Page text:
Decarbonisation: Shippers, importers, exporters to pay additional $14bn freight cost
Shippers, importers and exporters have been warned to start planning for decarbonisation costs, as the new emission regulations in global shipping will add about $14.5 billion to freight costs in the future.
A new report by a shipping consultancy, Drewry, said the pressure to decarbonise and reduce emissions of greenhouse gases (GHG) is growing in all sectors, with the International Maritime Organisation’s (IMO) 50 per cent reduction target in shipping by 2050, which will have shippers bear the costs.
The Managing Director of Drewry, Philip Damas, said the European Union Commission and Parliament had considered introducing new carbon taxes, as early as next year, adding that it is now expected the new taxes will not come into effect until 2024.
He noted that the European carbon taxes and transitioning of all container shipments to a greener fuel type will cost between $3.5 billion and $14.5 billion by 2024, depending on the extent to which the industry switches to LNG and other greener ships instead of keeping to conventional fuel oil.
Damas said besides regulatory changes resulting from decarbonisation policies, emissions limits and related taxes, there will be enormous technological change in the design of ships and their propulsion systems, with a transition to engines powered by low or zero carbon fuels.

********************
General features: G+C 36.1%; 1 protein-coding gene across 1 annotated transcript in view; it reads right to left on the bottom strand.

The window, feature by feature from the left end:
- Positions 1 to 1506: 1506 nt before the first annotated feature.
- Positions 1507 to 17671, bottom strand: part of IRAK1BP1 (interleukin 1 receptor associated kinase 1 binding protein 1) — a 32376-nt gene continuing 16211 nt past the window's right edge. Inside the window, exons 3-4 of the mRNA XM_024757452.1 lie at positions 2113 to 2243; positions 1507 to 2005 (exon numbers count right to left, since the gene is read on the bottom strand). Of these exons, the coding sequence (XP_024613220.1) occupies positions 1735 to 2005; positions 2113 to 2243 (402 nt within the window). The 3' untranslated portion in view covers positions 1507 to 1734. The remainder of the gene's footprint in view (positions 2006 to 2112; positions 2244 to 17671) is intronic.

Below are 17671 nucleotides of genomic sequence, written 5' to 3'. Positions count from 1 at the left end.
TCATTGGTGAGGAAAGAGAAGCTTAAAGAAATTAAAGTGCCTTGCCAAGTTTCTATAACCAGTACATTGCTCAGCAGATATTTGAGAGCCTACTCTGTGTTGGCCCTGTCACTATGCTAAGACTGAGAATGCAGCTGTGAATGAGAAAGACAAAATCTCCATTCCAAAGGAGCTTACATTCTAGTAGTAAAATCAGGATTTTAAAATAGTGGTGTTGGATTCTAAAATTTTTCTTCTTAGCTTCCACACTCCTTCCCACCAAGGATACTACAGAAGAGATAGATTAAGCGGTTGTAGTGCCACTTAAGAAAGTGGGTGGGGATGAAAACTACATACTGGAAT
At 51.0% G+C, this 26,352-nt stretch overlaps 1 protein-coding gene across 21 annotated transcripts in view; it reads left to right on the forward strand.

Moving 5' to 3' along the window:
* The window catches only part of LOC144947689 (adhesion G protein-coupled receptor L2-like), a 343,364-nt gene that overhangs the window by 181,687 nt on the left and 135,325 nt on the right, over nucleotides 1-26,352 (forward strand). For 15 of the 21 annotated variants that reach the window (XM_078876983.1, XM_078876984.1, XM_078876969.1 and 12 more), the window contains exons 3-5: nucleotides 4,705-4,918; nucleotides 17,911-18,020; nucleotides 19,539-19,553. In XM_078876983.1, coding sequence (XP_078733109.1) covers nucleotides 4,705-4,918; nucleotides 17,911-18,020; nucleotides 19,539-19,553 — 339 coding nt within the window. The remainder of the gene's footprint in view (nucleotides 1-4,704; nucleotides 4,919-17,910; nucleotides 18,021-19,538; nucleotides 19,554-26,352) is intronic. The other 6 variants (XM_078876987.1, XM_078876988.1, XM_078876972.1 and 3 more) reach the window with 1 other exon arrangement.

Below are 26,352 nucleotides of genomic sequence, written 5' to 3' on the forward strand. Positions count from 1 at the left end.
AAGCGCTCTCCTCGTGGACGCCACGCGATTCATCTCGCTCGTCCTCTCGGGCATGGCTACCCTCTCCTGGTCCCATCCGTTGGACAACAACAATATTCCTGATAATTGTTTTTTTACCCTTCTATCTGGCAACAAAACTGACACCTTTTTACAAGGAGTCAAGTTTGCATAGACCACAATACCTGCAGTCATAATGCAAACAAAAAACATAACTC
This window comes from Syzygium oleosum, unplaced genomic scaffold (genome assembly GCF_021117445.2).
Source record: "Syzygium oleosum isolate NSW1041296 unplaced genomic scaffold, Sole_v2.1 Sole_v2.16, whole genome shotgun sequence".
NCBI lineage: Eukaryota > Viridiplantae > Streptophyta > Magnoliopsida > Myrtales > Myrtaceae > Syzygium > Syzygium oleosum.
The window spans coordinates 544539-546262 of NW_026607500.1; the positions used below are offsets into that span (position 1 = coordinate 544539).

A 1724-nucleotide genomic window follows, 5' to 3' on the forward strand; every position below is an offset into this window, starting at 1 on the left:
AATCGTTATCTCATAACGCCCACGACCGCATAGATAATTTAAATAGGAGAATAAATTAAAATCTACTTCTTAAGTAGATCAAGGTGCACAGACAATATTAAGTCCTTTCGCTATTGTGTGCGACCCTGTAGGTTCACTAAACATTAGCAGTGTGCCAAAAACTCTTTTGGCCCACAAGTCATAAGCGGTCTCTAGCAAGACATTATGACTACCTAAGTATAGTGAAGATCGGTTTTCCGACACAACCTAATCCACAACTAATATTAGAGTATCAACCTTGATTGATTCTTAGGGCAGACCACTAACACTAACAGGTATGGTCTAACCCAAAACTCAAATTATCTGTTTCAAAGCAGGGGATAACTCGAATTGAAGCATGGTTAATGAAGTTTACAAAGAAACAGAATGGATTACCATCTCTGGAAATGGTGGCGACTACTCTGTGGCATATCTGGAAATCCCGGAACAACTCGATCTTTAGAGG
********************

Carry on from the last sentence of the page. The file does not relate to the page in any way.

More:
He said the overall transition will result in higher costs, adding that the European Union will be the first region to enforce ‘carbon taxes’ in shipping via its Emission Trading System, which will penalise users of high-carbon fuels such as conventional fossil fuels that will apply not only to shipments within Europe, but also to those to and from Europe.
Head of Advisory Drewry Supply Chain Advisors, Chantal McRoberts, urged ocean carriers to be as transparent with shippers as possible about the costs associated with sustainability, while retaining confidentiality over any sensitive, technology-related data.
“Drewry will continue to work with shippers to inform them of the major cost, compliance and contractual implications of new sustainability rules, and will partner with expert organisations to provide specialist support in this complex area.
“We will continue to enhance its range of value-add services for global shippers, including advice, benchmarking, strategy and planning tools covering procurement, costs, carrier contract terms, budgeting, tenders, origin management, sustainability implementation and standard bunker programme,” McRoberts said.
According to McRoberts, the lack of consistency and visibility regarding carbon neutral shipping and associated costs is something which all stakeholders; from shippers, ocean carriers, forwarders, regulatory bodies and consultants, need to find common ground.
McRoberts added that Drewry is committed to discussions on this issue and helping its clients implement sustainable ocean freight practices.